Whether you’re entirely new to the restaurant business or you’re a seasoned veteran opening your tenth restaurant, there are certain safety precautions and features to keep in mind as you set up a commercial kitchen. Following are a few ideas of what to keep in mind as you go about outfitting the hub of your new restaurant: the kitchen.
It’s crucial that any cabinets or shelves be firmly attached to the walls. A collapsing shelf can result in a whole lot of broken dishes—not to mention potential injury to anyone unlucky enough to have been standing beneath the offending structure. Double check the cabinets’ installation instructions and make sure you or your contractor follow them to the letter.
If your kitchen installation will include a gas stove—and most commercial kitchens do—it’s crucial to make sure the gas lines are hooked up properly. Gas is obviously a highly combustible substance that must be dealt with carefully, so make sure the installation—and any future service calls—are done by a qualified installer, service agency or by the gas company itself. This way, you can be sure that every part of the gas connection—from the unseen underground gas fittings to the stove itself—is hooked up properly and remains in good working order.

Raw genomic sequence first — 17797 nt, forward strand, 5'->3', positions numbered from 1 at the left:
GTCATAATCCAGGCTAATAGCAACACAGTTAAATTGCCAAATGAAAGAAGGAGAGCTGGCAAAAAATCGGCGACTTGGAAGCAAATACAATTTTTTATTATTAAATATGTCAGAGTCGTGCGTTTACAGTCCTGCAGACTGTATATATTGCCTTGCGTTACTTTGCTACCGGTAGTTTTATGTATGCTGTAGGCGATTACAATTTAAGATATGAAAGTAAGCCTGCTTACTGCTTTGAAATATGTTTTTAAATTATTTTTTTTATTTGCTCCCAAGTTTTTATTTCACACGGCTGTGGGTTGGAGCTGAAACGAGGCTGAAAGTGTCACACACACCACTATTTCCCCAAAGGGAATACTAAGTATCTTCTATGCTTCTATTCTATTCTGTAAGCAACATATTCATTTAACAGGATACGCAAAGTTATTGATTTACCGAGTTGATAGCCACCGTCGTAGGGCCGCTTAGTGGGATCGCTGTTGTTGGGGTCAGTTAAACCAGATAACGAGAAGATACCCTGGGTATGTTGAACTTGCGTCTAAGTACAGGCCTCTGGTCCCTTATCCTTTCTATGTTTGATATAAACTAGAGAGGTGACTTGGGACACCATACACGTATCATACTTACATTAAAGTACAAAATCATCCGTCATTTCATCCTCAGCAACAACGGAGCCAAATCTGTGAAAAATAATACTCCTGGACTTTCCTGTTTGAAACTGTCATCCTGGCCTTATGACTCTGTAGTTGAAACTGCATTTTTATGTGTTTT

Automatic pilot lights
On a similar note, purchasing a gas stove with an automatic pilot light can go a long way toward fire safety in your restaurant’s kitchen. In such an appliance, the pilot light is ignited electronically, and an automatic shutoff valve prevents the main burner from working when the pilot light isn’t lit or is otherwise malfunctioning. Most newer stoves offer this feature, so keep an eye out for it when shopping for both used and new models.
Most commercial kitchens contain a walk-in freezer or combination refrigerator/freezer to store the large amounts of produce, dairy and other refrigerated foods necessary in a restaurant environment. When shopping for such an appliance, it’s imperative to look for one that has an inside door release to prevent employees from becoming trapped inside. If you’re buying a used model, test this feature multiple times before buying the unit to make sure it works properly.
Other bits and bobs
Besides the aforementioned items, there are other, smaller safety considerations that can make a significant impact on employee safety over time. Make sure all knives are kept sharpened; it might seem counterintuitive, but dull knives carry a far higher risk for cuts than sharp ones. Install an eyewash station and make sure employees know it’s there; this can be tremendously helpful in the event that an employee gets, say, ghost pepper juice in his eyes. And make sure the whole space is properly ventilated and meets all state and federal guidelines for safety and cleanliness.
Setting up commercial kitchen equipment requires planning and forethought, so be sure to make decisions carefully and always with an eye toward employee safety. Doing so will ensure better overall success. Good luck to you in the opening of your new restaurant!
Originally posted on September 16, 2013 @ 8:08 pm